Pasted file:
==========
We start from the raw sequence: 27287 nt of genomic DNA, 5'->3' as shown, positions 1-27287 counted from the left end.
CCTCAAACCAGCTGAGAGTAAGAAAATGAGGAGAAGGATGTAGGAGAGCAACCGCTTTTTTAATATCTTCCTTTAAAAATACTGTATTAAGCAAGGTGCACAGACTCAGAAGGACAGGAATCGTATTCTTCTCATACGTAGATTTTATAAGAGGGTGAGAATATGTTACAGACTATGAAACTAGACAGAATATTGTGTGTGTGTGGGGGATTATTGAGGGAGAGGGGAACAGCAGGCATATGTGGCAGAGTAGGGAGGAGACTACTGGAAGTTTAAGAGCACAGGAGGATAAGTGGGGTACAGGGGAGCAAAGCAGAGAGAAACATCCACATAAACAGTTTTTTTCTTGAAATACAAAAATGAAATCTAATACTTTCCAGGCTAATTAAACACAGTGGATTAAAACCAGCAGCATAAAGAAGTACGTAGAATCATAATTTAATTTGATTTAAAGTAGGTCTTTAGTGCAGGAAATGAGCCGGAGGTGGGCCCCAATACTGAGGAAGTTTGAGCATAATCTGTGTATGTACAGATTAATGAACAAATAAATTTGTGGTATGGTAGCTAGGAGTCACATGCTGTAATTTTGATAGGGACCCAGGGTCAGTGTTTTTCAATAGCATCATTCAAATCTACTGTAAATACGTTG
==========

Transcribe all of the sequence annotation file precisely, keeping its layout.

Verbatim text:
We start from the raw sequence: 27287 nt of genomic DNA, 5'->3' as shown, positions 1-27287 counted from the left end.
CCTCAAACCAGCTGAGAGTAAGAAAATGAGGAGAAGGATGTAGGAGAGCAACCGCTTTTTTAATATCTTCCTTTAAAAATACTGTATTAAGCAAGGTGCACAGACTCAGAAGGACAGGAATCGTATTCTTCTCATACGTAGATTTTATAAGAGGGTGAGAATATGTTACAGACTATGAAACTAGACAGAATATTGTGTGTGTGTGGGGGATTATTGAGGGAGAGGGGAACAGCAGGCATATGTGGCAGAGTAGGGAGGAGACTACTGGAAGTTTAAGAGCACAGGAGGATAAGTGGGGTACAGGGGAGCAAAGCAGAGAGAAACATCCACATAAACAGTTTTTTTCTTGAAATACAAAAATGAAATCTAATACTTTCCAGGCTAATTAAACACAGTGGATTAAAACCAGCAGCATAAAGAAGTACGTAGAATCATAATTTAATTTGATTTAAAGTAGGTCTTTAGTGCAGGAAATGAGCCGGAGGTGGGCCCCAATACTGAGGAAGTTTGAGCATAATCTGTGTATGTACAGATTAATGAACAAATAAATTTGTGGTATGGTAGCTAGGAGTCACATGCTGTAATTTTGATAGGGACCCAGGGTCAGTGTTTTTCAATAGCATCATTCAAATCTACTGTAAATACGTTG